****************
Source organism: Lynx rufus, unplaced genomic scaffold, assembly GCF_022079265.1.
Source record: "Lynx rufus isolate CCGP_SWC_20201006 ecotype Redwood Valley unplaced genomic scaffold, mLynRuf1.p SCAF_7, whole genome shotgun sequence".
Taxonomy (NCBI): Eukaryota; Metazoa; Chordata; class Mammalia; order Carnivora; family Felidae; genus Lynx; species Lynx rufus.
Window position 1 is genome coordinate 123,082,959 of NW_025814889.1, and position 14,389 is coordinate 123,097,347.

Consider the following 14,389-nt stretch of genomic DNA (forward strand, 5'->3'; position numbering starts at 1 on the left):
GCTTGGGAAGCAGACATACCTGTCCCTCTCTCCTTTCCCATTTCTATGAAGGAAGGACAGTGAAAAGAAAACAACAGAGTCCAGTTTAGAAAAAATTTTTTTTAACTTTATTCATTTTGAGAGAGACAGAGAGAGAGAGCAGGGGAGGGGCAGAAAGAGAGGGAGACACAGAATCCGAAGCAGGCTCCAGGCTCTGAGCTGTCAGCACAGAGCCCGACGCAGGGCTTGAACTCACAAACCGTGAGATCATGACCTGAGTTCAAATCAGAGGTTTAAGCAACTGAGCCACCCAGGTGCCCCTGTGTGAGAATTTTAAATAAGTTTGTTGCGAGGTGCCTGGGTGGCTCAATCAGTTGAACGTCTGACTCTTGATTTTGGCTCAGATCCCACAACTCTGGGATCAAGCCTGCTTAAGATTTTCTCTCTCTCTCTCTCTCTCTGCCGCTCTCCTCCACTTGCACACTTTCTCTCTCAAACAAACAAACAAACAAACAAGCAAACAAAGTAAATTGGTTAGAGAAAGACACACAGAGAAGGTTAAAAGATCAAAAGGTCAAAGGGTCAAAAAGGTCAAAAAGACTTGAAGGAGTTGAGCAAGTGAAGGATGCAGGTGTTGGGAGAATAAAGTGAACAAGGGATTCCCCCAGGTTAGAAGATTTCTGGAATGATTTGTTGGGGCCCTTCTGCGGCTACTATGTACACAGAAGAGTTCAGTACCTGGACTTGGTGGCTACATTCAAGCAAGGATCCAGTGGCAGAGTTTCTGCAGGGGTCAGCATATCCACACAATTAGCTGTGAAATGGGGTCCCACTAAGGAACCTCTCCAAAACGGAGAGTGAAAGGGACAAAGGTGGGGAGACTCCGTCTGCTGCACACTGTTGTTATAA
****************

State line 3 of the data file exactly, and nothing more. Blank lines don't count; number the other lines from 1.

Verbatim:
Taxonomy (NCBI): Eukaryota; Metazoa; Chordata; class Mammalia; order Carnivora; family Felidae; genus Lynx; species Lynx rufus.